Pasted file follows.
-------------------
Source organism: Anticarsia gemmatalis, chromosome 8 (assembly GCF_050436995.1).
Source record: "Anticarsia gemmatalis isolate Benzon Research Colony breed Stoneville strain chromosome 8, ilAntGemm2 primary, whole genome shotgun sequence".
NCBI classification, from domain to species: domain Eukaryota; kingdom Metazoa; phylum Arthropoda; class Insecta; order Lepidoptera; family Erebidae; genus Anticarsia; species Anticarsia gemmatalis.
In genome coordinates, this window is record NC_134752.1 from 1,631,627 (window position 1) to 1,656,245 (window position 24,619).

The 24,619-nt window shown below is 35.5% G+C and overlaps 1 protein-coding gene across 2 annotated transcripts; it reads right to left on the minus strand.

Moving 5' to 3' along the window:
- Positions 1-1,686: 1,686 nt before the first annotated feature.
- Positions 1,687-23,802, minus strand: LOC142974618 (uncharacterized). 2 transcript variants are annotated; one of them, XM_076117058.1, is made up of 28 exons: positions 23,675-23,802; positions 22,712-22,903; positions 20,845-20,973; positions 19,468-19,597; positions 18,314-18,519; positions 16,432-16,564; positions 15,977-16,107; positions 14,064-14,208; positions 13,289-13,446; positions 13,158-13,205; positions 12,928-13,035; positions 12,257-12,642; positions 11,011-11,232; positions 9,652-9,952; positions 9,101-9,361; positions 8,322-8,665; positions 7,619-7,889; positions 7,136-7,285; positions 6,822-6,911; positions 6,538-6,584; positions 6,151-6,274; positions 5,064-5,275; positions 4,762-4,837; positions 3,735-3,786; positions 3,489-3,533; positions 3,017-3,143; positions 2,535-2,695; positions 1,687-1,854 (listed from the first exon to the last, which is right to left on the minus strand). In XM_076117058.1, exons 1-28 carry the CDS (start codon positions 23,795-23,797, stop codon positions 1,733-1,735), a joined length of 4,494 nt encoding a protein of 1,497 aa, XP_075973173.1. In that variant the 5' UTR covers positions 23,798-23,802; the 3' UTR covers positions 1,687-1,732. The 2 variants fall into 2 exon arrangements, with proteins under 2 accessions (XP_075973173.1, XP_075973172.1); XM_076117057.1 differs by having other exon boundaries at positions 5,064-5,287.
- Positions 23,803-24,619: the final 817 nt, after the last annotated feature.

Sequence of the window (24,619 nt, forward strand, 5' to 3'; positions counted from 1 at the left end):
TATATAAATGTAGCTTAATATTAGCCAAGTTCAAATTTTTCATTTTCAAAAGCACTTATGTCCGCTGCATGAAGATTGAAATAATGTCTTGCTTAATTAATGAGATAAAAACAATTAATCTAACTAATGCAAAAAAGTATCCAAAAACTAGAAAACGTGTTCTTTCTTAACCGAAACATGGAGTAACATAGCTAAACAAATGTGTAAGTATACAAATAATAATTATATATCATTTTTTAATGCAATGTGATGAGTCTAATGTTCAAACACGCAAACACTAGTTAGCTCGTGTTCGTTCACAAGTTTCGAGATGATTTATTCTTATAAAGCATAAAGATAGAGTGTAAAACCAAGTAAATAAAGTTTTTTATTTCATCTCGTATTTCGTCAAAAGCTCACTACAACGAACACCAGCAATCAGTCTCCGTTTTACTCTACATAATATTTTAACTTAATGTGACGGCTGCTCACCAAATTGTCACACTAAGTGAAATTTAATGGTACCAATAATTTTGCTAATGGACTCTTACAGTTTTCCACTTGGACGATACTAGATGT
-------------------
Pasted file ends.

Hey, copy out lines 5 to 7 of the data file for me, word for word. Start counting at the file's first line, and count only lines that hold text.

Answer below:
The 24,619-nt window shown below is 35.5% G+C and overlaps 1 protein-coding gene across 2 annotated transcripts; it reads right to left on the minus strand.

Moving 5' to 3' along the window:
- Positions 1-1,686: 1,686 nt before the first annotated feature.